You can hear the Gull Lake Dam well before you can see it, the water splashing down the spillway creating a kind of wet whisper in the woods.
Michael Brundage grew up in a house a stone’s throw from the dam, opening his window at night to let the gentle sound of cascading water lull him to sleep. Although he was very aware of the dam, many in the area “were totally unaware it even existed,” he says.
“When you are out on the main lake, most are simply oblivious to it. Unless you’ve heard about it, I doubt many people know it’s there,” Brundage says.
But it is, tucked behind thick foliage off R Avenue near Yorkville. And it’s old — almost 140 years old — and nearly past its useful life. And when one considers the important work it does maintaining consistent water levels on one of the state’s most beautiful lakes, on which some of the most valuable property in the region lies, well, you replace it when it needs replacing.
Making sure that job gets done falls to a group of individuals who comprise the Gull Lake Dam Association, which has launched a campaign to fund a new dam’s $700,000 price tag.
The dam was built in the early 1880s and powered a gristmill used by the Price Cereal Food Co. until the firm’s closure, in 1906. The dam sat unmaintained for 15 years, until the former Gull Lake Association was organized in 1921 to acquire the dam and provide maintenance for the historic structure, which acts as an outlet control measure for the lake.
The association, now renamed the Gull Lake Dam Association, commissioned a professional analysis of the dam in 2017. In the spring of 2018, the engineering firm Prein & Newhof determined the dam to be in fair condition, with a “low” hazard potential. And even though the report made no mention of the likelihood of the dam failing, it’s estimated Gull Lake’s water level would drop 4 to 8 feet if the dam were to collapse, says Jeff Price, vice president of the association.
He sees the wisdom in replacing a structure that the firm also found to have spalling — loss of chunks of concrete and large cracks in several areas, including one that’s nearly 2 inches wide.
“It’s not like the dam is going to burst tomorrow,” Price says. “But it is very old and wearing out. Once this new dam is built, there won’t be any concerns for another hundred years — at least four, five more generations.”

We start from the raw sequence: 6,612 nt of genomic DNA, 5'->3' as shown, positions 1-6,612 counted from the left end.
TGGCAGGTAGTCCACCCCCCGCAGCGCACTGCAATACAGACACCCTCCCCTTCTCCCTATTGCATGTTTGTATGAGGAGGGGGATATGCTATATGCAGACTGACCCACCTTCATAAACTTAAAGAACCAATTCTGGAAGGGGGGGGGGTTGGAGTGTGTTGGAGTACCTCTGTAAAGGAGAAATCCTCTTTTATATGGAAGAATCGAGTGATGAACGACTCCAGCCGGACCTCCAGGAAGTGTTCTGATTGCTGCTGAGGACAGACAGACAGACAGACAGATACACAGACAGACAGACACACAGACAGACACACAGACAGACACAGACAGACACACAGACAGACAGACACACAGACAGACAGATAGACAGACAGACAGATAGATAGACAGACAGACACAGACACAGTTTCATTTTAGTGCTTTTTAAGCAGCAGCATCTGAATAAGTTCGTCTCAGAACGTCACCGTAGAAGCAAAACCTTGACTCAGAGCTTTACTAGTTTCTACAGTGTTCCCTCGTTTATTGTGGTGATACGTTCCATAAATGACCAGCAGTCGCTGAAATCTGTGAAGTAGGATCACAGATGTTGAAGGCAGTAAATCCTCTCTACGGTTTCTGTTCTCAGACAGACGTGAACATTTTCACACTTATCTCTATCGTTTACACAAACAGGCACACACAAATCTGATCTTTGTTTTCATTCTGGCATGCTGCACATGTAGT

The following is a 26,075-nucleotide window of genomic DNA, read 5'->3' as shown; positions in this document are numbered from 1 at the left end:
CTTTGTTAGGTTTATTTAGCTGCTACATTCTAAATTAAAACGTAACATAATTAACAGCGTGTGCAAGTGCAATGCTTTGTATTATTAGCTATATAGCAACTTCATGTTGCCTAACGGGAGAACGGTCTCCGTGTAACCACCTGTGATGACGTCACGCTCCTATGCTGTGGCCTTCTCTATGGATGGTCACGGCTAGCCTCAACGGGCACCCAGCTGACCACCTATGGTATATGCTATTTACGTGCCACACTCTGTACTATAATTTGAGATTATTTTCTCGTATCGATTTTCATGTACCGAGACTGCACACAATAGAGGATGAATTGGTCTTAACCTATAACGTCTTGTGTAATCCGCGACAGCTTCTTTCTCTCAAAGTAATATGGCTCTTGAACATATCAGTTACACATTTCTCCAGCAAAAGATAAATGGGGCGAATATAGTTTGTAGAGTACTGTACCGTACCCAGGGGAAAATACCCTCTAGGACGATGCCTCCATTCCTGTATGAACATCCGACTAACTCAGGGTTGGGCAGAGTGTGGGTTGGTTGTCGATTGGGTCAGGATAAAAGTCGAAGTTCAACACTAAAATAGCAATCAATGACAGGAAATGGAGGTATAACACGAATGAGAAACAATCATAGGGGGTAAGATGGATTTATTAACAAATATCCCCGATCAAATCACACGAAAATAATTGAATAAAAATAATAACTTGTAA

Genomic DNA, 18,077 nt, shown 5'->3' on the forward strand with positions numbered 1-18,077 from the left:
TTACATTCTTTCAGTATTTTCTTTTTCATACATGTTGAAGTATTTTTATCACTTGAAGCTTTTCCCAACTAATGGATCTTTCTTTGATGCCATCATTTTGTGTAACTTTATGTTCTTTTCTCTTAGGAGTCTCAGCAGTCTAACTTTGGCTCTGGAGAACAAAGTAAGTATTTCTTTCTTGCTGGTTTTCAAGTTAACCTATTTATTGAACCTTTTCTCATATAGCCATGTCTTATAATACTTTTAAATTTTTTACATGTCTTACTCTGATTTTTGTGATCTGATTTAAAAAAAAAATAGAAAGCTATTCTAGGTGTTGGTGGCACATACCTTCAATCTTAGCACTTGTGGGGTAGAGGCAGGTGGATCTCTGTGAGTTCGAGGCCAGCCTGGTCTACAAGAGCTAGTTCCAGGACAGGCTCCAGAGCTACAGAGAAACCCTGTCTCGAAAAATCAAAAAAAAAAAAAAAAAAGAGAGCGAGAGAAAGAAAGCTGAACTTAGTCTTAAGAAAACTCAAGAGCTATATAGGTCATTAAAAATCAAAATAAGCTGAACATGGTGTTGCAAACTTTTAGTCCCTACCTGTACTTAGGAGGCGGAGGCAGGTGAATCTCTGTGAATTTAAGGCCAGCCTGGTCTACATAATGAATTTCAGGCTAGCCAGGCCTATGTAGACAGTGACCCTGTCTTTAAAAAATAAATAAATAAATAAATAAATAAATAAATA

The structure, in a very real way, protects some of the most expensive inland lakeshore property in Southwest Michigan. And even though almost 40 percent of lake residents surveyed didn’t even know there was a dam and even though it would be easy to approach one of the lake’s several wealthy residents and simply ask for a large check, the association is seeking financial support for the new dam from all of the 750 households on Gull Lake.
“Everyone on the lake should feel responsible for maintaining the dam,” says Price, who moved to the Gull Lake area from New Jersey in 1977, after taking a job with the former Upjohn Co. “It (the dam) creates value for everyone, so it’s our opinion that everyone should contribute.”
Fundraising organizers are asking property owners to give $10 for every foot of lake frontage they have. As of mid-August, almost $520,000 of the $700,000 had been raised, with more than half of lakeshore households participating, including a dozen local businesses — ones that Price says stand to benefit from maintaining the lake’s water level. A Sept. 30 deadline has been established to raise the total. Construction would begin this fall and extend through the winter, with completion of the project expected by sometime next spring.
Keeping it level
Heavy spring rains saw water levels rise significantly on several Kalamazoo County lakes, causing extensive property damage and forcing many families to evacuate their homes. Gull Lake, fed by springs and two streams and considered by many travel publications to be one of the most beautiful lakes in the state for its pristine, clear water, is one of only a handful of lakes in the region whose water level is dam-regulated. The lake, which has a public boat launch on its north end and marinas that provide boat rentals, attracts non-resident lake users from across the area.
The lake’s water level is consistently monitored by a small cadre of volunteers, including Price, who regulate the level by raising or lowering a mechanical metal gate, controlling the flow of water that travels into Gull Creek, a tributary of the Kalamazoo River.
Price is confident the fundraising goal for a new dam will be met, but he says there has been another positive offshoot of the fundraising effort that can’t be measured in dollars and cents.
“Sometimes I felt like there was a lack of community out here,” he says. “This effort has really brought people together. There is a real sense of community growing now, and I think the common cause of all of us is saving that dam.”